How Cryptocurrency Functions
In order to understand cryptocurrency, it’s important to understand the following technologies, principles and terms, and how they inter-relate:
Cryptocurrency utilizes cryptography — the method of disguising and revealing information — to ensure the security of user information and “guarantee” that transactions are carried out safely.
A blockchain is a form of Distributed Ledger Technology (DLT), which is essentially a database spread over multiple operators (nodes, computing devices, etc.) This is the technology that powers an entire cryptocurrency. It’s essentially a digital ledger that verifies accounts, balances and transactions. There are many uses for blockchain beyond financial applications, such as supply chain management, tracking art ownership, and even managing digital collectibles.
A term related to blockchain that is often used in blockchain discussions. A node is the individual part of the larger data structure that is a blockchain. Without nodes, the entire system would fall apart. Cryptography and blockchain operate in tandem to help cryptocurrencies create new coins, enforce legitimate transactions, and create a secure system.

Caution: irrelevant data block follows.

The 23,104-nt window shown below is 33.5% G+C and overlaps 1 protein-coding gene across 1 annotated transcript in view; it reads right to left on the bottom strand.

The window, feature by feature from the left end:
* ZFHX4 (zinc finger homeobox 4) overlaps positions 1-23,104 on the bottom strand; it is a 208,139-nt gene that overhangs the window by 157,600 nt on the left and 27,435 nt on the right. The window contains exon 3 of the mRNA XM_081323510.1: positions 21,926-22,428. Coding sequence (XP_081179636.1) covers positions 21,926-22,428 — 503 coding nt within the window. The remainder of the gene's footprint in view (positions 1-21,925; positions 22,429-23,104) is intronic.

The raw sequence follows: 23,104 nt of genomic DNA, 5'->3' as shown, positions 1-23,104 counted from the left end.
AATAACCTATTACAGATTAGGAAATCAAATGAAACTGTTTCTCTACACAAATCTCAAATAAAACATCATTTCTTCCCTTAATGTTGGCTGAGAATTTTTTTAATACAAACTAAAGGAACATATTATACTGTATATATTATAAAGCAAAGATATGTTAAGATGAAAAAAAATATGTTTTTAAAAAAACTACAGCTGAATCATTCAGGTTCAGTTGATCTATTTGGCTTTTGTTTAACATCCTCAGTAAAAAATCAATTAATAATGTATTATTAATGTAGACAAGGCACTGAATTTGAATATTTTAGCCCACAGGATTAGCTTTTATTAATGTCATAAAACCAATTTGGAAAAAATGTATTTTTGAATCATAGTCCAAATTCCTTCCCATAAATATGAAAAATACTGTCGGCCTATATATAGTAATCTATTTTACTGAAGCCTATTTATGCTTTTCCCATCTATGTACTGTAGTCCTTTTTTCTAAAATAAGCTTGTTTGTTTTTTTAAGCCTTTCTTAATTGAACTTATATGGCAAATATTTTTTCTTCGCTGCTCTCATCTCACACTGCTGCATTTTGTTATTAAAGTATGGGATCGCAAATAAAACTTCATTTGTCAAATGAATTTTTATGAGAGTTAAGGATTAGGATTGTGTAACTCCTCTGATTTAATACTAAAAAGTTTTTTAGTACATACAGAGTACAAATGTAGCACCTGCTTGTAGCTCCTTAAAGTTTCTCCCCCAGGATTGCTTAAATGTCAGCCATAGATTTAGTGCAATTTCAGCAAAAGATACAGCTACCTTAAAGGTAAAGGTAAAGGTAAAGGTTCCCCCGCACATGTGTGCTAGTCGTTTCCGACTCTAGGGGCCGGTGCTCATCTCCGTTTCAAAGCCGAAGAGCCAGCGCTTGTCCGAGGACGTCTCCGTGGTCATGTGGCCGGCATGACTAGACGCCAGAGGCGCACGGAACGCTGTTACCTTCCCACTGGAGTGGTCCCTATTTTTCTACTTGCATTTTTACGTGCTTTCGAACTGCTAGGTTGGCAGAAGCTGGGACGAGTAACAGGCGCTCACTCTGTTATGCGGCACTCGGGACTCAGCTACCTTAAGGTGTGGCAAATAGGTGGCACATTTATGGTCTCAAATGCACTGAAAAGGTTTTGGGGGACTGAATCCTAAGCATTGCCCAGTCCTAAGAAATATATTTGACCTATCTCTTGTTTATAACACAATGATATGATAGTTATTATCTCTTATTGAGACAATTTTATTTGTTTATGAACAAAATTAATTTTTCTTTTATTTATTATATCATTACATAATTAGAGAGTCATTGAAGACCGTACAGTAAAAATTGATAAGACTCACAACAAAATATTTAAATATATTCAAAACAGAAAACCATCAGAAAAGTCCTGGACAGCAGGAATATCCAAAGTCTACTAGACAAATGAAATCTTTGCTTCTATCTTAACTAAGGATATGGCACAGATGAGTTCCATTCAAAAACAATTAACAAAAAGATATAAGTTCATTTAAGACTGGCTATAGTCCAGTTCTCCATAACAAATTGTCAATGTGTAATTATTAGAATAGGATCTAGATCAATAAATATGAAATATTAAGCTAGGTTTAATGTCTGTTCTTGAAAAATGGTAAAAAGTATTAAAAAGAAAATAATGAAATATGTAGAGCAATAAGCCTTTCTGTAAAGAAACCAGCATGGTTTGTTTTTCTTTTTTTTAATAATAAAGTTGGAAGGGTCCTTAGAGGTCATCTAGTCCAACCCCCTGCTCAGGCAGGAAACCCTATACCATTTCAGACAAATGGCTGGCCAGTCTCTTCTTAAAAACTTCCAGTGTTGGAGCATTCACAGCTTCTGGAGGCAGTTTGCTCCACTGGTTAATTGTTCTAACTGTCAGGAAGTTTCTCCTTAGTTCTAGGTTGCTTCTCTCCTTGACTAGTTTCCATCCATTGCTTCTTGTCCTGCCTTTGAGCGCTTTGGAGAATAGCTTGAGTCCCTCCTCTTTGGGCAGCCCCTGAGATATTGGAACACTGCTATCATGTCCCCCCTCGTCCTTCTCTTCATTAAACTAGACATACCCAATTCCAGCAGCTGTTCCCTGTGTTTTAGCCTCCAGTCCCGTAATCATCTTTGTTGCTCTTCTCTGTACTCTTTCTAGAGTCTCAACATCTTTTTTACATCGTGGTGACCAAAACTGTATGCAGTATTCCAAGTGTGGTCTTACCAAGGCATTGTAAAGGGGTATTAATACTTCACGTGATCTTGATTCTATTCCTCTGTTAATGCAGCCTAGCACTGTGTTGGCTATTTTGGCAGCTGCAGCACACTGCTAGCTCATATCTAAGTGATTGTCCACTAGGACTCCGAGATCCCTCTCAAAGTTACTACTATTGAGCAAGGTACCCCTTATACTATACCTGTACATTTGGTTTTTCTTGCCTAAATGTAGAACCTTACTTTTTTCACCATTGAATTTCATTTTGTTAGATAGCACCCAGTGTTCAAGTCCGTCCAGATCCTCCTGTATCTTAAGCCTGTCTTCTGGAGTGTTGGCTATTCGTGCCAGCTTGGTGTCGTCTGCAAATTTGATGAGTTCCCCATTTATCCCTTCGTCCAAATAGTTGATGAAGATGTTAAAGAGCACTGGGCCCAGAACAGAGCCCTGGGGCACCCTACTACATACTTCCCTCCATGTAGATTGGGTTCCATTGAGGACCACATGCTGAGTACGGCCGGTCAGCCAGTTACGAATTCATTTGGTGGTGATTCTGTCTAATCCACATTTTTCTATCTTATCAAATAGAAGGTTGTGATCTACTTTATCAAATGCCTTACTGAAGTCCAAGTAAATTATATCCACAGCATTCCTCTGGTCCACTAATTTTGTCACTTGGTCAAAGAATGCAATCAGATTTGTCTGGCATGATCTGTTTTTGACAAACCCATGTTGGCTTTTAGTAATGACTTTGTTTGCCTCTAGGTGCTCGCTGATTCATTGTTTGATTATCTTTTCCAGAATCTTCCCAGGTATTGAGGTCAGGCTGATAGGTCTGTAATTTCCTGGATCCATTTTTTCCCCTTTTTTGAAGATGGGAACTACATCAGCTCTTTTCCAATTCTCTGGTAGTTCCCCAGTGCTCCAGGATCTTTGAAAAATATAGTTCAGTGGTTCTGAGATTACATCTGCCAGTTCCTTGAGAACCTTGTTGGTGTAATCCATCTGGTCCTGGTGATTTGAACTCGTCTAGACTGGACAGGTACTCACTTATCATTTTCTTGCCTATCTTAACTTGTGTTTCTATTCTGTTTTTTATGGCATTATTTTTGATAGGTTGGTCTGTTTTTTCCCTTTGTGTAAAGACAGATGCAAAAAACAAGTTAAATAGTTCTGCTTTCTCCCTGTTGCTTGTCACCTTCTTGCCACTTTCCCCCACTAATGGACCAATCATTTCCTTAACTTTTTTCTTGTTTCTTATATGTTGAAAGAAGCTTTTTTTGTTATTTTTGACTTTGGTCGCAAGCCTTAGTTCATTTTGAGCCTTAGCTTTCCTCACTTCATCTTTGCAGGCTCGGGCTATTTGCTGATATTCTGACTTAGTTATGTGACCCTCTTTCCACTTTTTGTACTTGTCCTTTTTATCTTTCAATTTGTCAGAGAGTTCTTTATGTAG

Cryptocurrency can be sent directly between two people without the need for a broker. These transfers are done with very low processing fees, making it possible for users to bypass hefty transaction costs common to traditional payment transfer services. In laymen’s terms, there’s no need for a PayPal, Zelle, or a bank.
OK, what is blockchain and why is everyone talking about it?
Simply put, the Blockchain is a shared single version of the truth of anything digital, and it’s defining the way we transact. It is a database technology, a DLT that maintains an ever growing list of data records, which are decentralized and impossible to tamper with. (Whew!)
Blockchain has the potential to change the way we buy and sell, interact with government and verify the authenticity of everything from property titles to organic vegetables. It combines the openness of the internet with the security of cryptography to give everyone a faster, safer way to verify key information and establish trust.